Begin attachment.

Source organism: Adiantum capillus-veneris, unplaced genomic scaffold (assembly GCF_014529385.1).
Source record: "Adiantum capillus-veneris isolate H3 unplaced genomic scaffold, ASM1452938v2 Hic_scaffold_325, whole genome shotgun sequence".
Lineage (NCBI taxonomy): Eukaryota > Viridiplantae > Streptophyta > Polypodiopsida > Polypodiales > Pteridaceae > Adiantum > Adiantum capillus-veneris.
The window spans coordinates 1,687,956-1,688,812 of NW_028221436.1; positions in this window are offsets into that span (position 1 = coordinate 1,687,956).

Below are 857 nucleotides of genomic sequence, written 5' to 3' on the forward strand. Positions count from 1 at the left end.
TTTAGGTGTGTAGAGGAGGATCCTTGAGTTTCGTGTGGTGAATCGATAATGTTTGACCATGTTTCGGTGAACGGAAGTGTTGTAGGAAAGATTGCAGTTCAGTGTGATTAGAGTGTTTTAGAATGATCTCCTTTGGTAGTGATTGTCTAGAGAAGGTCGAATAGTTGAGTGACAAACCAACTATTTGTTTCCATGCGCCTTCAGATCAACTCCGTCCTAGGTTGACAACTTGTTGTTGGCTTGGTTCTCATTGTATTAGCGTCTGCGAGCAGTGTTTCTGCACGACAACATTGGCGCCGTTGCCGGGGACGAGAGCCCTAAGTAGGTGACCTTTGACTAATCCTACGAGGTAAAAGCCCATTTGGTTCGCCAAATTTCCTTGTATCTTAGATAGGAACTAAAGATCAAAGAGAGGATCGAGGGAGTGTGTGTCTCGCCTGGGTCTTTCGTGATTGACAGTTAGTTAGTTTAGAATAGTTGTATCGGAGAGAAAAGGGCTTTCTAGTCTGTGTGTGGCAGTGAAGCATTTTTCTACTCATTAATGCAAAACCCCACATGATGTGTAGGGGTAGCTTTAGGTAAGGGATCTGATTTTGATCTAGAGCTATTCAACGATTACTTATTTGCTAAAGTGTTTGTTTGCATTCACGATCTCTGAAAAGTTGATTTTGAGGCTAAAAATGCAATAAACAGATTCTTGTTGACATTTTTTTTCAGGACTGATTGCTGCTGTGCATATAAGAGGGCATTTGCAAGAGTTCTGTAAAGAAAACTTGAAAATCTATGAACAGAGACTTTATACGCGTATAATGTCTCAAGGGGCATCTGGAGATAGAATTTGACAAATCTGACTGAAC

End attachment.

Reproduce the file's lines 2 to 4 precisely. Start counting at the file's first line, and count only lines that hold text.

Source record: "Adiantum capillus-veneris isolate H3 unplaced genomic scaffold, ASM1452938v2 Hic_scaffold_325, whole genome shotgun sequence".
Lineage (NCBI taxonomy): Eukaryota > Viridiplantae > Streptophyta > Polypodiopsida > Polypodiales > Pteridaceae > Adiantum > Adiantum capillus-veneris.
The window spans coordinates 1,687,956-1,688,812 of NW_028221436.1; positions in this window are offsets into that span (position 1 = coordinate 1,687,956).